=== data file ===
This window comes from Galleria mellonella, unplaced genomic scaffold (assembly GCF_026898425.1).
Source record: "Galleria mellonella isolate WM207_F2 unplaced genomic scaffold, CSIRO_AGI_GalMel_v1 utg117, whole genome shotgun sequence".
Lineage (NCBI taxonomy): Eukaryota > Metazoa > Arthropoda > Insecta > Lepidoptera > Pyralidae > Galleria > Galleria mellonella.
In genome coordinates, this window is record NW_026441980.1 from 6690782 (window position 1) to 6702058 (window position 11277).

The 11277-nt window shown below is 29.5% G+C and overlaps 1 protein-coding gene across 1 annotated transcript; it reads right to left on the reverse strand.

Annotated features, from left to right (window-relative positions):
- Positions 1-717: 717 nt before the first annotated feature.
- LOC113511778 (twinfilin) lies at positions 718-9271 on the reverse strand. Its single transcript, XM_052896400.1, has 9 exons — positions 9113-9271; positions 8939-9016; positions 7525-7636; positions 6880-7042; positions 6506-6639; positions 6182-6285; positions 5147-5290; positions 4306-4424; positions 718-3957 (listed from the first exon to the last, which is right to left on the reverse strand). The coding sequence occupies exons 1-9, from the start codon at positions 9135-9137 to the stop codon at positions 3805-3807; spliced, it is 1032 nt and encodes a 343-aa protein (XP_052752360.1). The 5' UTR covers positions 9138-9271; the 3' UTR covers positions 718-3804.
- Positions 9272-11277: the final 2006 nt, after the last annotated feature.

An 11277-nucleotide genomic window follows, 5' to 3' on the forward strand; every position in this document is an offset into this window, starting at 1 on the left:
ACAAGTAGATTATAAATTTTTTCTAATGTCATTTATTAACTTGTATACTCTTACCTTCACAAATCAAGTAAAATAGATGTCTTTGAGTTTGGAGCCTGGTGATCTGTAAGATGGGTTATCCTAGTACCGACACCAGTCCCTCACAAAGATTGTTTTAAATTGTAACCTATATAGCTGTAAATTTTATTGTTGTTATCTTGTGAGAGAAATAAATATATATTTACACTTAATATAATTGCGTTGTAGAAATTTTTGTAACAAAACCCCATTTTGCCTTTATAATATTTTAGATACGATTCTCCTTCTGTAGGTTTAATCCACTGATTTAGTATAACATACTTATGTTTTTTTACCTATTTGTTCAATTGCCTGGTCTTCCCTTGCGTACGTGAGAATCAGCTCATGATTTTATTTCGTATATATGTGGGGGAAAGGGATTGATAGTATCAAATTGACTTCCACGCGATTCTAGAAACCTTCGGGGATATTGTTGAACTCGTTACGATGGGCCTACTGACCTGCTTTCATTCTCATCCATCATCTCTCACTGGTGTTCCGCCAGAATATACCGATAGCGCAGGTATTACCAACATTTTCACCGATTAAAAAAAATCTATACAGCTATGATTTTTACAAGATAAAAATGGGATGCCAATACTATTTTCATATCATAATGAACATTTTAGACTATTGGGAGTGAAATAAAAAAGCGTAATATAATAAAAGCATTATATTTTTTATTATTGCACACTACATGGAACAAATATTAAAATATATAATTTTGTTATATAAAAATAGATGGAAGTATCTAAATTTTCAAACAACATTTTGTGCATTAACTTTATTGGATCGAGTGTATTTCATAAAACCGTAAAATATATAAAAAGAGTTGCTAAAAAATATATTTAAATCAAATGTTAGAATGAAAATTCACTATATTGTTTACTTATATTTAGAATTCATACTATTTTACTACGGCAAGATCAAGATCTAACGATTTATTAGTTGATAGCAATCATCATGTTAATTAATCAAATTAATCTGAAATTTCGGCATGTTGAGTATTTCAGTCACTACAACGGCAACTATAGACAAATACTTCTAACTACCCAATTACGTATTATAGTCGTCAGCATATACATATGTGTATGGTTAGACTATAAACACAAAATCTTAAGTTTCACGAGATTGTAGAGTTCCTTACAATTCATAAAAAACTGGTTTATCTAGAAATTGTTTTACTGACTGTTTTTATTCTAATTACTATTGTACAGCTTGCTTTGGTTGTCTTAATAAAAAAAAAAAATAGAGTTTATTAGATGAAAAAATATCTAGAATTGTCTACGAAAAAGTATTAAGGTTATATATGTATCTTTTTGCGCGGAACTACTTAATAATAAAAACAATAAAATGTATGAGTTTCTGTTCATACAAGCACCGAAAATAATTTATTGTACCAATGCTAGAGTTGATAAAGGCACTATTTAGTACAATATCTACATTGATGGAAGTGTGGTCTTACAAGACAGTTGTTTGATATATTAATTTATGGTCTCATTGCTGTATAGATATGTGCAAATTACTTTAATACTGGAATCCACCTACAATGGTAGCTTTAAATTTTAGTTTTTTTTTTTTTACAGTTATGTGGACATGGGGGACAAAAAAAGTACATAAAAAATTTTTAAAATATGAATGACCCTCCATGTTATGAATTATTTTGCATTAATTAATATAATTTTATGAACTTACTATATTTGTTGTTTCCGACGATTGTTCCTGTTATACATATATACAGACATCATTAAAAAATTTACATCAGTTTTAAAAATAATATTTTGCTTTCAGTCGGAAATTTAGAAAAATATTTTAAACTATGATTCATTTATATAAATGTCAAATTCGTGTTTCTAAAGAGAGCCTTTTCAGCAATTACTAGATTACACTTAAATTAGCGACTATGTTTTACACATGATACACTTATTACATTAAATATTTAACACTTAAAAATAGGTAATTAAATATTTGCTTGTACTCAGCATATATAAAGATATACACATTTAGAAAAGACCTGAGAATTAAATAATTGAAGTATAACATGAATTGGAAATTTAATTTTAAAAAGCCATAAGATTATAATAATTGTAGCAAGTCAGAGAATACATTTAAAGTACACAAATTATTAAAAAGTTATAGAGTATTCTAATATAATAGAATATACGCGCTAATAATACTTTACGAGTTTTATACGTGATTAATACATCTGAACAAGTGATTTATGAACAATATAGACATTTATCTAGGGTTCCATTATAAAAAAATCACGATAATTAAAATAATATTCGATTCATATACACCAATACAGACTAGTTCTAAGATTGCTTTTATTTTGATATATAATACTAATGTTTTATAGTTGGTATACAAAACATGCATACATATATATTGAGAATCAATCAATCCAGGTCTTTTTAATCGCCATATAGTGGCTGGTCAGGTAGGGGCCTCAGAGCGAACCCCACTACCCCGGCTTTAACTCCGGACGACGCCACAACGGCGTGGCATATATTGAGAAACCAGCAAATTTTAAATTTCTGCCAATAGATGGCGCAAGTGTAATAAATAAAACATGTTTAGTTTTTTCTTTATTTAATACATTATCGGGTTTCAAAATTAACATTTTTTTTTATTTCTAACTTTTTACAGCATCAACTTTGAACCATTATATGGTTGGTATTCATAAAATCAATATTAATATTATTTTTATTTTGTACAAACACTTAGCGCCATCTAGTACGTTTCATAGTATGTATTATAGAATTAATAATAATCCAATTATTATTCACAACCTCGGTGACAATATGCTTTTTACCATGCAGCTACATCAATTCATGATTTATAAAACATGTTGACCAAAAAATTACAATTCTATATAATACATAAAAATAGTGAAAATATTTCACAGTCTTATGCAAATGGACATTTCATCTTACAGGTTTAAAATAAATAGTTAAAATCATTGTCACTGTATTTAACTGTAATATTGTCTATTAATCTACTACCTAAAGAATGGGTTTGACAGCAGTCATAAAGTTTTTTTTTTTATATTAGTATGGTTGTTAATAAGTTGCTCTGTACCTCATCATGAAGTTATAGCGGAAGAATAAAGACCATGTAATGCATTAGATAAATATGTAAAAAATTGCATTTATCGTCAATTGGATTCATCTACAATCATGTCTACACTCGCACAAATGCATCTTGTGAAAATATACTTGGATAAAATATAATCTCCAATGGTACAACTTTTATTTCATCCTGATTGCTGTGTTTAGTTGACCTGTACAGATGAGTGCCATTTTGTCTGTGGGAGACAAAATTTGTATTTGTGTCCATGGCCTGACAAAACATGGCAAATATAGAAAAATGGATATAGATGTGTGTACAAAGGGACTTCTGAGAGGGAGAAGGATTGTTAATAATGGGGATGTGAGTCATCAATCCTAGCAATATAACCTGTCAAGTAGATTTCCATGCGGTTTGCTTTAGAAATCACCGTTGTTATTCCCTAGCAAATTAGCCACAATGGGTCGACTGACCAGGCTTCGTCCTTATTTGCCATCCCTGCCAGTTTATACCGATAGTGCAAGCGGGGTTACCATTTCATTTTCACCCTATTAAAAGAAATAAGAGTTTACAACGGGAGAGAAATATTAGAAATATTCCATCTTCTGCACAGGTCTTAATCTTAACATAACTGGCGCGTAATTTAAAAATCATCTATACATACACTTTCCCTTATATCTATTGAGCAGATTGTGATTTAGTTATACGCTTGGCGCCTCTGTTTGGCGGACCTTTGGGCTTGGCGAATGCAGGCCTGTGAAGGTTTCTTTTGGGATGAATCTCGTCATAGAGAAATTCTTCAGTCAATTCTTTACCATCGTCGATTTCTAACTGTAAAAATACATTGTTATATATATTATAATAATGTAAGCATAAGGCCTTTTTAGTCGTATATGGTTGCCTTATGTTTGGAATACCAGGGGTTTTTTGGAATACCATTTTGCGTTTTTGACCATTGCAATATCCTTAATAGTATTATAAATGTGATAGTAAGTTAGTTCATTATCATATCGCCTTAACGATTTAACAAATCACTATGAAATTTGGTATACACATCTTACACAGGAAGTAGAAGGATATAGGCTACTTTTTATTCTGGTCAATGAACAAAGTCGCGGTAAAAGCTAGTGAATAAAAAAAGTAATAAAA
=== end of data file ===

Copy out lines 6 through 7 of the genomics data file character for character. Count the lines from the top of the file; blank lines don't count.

Annotated features, from left to right (window-relative positions):
- Positions 1-717: 717 nt before the first annotated feature.